From the advertising we were convinced the characters of The Perks of Being a Wallflower were going to be college students. Turns out they’re high-schoolers. It’s one of those movies in which all the “teenagers” horsing around in the hallways and cafeteria are really in their twenties, and look it.
Once we get over that, we’re free to observe that Charlie (Logan Lerman from The Three Musketeers), the bookish, outcast, freshman nerd protagonist, has dark things going on deep inside, indicated via flashback. Like untold thousands of picked-on juvie movie protagonists before him, Charlie desperately needs a friend. What we discover, by slow degree, is that merely getting laid — the remedy for more than half the heroes in this type of film — isn’t going to do it for Charlie. No, writer-director Stephen Chbosky’s subdued, carefully drawn feel-gooder (adapted from his own novel) aims to make Charlie, and us, work a little bit for his redemption.
Perks is a period piece, set in a vaguely defined time when fanzines, David Bowie, books, typewriters, mixtapes, Rocky Horror, closeted gays, and Toklas brownies are in fashion. Against all odds, torpid Charlie gets adopted by the Wallflowers, a clique of relatively sophisticated seniors — they admire foreign films — led by fashion-forward step-siblings Patrick (Ezra Miller, the demon child from We Need to Talk About Kevin) and Sam (Emma Watson of Harry Potter fame). Patrick is gay; Charlie seems curious. Charlie likes Sam; Sam reciprocates teasingly. The boys are generally cuter than the girls out there in Mill Grove, Pennsylvania.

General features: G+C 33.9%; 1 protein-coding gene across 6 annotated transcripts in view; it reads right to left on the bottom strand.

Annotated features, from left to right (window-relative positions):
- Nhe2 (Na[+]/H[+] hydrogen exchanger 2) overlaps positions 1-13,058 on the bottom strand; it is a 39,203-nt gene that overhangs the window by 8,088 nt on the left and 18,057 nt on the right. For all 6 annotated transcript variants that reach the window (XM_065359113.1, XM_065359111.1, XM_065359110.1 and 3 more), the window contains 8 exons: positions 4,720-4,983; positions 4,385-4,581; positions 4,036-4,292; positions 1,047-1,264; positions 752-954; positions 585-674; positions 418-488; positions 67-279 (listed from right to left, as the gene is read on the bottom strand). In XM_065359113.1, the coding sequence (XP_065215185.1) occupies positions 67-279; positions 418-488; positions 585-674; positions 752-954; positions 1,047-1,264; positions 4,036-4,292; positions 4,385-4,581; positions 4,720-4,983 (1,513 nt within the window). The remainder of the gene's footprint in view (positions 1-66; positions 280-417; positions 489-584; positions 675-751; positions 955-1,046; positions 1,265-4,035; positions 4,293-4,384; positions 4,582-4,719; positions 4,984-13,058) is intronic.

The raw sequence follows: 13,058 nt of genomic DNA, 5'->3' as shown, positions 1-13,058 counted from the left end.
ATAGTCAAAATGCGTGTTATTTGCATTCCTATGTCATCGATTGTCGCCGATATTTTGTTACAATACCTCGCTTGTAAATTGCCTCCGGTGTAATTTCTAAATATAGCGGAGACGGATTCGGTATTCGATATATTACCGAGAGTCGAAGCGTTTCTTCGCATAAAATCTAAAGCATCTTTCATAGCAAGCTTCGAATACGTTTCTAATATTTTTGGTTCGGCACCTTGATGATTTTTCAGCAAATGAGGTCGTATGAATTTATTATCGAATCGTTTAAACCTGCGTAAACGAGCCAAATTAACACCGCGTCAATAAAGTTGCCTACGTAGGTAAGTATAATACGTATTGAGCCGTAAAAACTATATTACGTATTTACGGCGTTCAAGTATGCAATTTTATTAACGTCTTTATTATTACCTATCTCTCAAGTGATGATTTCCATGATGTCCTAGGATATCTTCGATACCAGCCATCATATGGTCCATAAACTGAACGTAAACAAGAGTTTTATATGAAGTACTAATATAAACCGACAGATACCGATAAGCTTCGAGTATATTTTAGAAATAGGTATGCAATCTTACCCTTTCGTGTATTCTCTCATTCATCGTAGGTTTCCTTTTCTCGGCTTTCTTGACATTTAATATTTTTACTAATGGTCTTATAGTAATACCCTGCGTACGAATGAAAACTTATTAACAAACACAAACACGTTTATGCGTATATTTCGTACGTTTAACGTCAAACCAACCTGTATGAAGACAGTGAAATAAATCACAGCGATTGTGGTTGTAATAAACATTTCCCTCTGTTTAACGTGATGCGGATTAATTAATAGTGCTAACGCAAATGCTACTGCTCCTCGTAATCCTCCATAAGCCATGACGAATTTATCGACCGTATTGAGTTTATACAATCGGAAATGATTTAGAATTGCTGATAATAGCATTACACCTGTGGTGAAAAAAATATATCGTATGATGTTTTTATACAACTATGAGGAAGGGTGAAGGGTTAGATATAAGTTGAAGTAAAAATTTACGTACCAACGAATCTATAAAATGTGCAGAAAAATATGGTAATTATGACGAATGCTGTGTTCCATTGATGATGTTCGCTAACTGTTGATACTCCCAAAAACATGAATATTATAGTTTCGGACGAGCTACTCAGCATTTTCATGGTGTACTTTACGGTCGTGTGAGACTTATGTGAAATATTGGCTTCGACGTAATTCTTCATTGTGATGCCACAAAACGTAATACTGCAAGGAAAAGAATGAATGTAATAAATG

Charlie, Sam, Patrick, and their friends interact in a refreshingly open and candid way with each other. It’s idealized, of course. They talk like thirty-year-old screenwriters on coffee break, which is exactly how precocious high-school “art faggots” want to communicate — they get it from watching movies. Filmmaker Chbosky constructs a tight, confined microcosm for them where the outside world never intrudes. As in all the best adolescent coming-of-age stories, the struggles and triumphs of life take place in an aquarium, or maybe a snow globe. Good taste is timeless and everyone can be a hero, just for one day.
Chbosky and his young cast evidently take the scenario and these precious characters seriously, something that’s absolutely necessary when plot twists begin to pop up in the last reel. When they grow up, Charlie is going to be a novelist, Sam another Edie Sedgwick, and Patrick a reincarnation of Z-Man from Beyond the Valley of the Dolls. But first they’ve got to get out of Pittsburgh. Andy Warhol did it and so can they.